Game Trailer: Take Two
November 21st, 2013
By Peter Robinson
We just released our second trailer for Pirate Code. The first trailer took three weeks to make. Just figuring out how to record and edit video was painful enough. I also scraped my way through several hundred articles on writing good game trailers. Well, maybe a dozen – but I read slowly. My point is that I spent a lot of time studying how to do a really good game trailer. Along the way I picked up a lot of good information. For instance, I made both of our trailers using Adobe After Effects and before reading about it I had no idea what it was really for. Having used it on two trailers I can now say that it is perfect for game trailers since you can work still images directly into the trailer.
Unfortunately I also got some bad advice – or maybe I used some good advice the wrong way. As a result I had to make a second trailer that could correct the mistakes of the first. The first piece of bad advice I received was to avoid the large text between scenes. The example given was always “In a world where…” or “One man struggling against the odds…” You get the idea. My original idea was to essentially tell my story using these text screens (see my second trailer for what I had in mind), but I was persuaded to avoid this and as a result, my first trailer had no context.
The second piece of bad advice I received was to focus on one aspect of the game. This still might be good advice but for Pirate Code is failed miserably. I focused my first trailer on the battles in the game. I started getting feedback about the game being a simple flash game. I tried to argue that there was a very huge story supporting the battles but my trailer was not helping. Nobody could see the story because my trailer didn’t show it. I also received remarks about the strategy being simplistic. Again, I had failed to show all the menus where you purchase ships and organize the fleet. The trailer lacked the depth that people wanted.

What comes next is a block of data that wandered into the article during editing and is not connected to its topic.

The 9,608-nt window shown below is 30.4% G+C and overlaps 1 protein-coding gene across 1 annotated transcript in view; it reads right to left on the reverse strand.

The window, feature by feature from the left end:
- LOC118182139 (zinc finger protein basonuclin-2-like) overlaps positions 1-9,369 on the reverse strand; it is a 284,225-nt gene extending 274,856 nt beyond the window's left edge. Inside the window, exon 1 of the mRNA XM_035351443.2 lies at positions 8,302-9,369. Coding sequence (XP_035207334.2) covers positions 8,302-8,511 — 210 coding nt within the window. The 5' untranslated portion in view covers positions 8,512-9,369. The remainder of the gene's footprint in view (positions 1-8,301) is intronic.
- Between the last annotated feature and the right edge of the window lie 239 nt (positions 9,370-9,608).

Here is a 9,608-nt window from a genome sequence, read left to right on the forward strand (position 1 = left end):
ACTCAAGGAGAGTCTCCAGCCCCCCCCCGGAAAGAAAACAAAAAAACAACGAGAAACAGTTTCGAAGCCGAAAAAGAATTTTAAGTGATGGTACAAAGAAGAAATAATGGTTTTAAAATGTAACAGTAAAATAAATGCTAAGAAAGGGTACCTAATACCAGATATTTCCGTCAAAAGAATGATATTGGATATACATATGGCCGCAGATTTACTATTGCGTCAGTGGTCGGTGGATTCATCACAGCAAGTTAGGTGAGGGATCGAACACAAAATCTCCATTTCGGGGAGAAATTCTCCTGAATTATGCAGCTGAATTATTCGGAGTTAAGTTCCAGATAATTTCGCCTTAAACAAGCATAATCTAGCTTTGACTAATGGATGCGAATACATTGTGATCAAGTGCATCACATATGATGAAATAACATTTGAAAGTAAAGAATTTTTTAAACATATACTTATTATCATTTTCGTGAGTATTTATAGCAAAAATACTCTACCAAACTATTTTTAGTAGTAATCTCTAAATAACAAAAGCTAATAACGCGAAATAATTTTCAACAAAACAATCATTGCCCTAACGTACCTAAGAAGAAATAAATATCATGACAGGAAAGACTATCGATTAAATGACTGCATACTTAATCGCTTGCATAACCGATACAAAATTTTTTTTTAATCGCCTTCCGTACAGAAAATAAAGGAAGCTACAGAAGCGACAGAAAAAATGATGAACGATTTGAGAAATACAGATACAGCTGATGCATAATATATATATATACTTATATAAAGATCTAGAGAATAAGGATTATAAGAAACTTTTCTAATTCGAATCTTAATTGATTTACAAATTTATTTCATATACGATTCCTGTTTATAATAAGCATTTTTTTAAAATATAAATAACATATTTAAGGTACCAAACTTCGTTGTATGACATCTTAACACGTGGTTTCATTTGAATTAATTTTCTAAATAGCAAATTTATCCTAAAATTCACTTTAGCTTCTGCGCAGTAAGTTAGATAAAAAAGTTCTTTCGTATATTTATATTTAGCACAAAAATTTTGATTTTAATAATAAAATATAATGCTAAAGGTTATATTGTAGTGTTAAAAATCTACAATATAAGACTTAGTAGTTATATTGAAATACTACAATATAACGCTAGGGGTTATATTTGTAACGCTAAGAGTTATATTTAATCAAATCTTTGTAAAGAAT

As if these two mistakes weren’t bad enough I also made the decision to hide the good stuff. Most notably I didn’t want to show the gate which comes directly from the boss of the game battle. The problem is the gate is central to the entire plot of the game and is probably one of the cooler things I could show. I also didn’t want to show the real bad guy. Basically I didn’t want any spoilers in the trailer. I changed my tune on this after watching a few hundred other game trailers. I quickly realized that showing massive boss battles was normal – even if it did ruin the surprise. After all, if the game looks boring then nobody will play it and there will be nobody to ruin the surprise for.
I’m happy to say that the new trailer fixes the problems. I pull out all the stops and hold nothing back. I show – if only for an instant – every major aspect of the game and I think I nailed it. What do you think?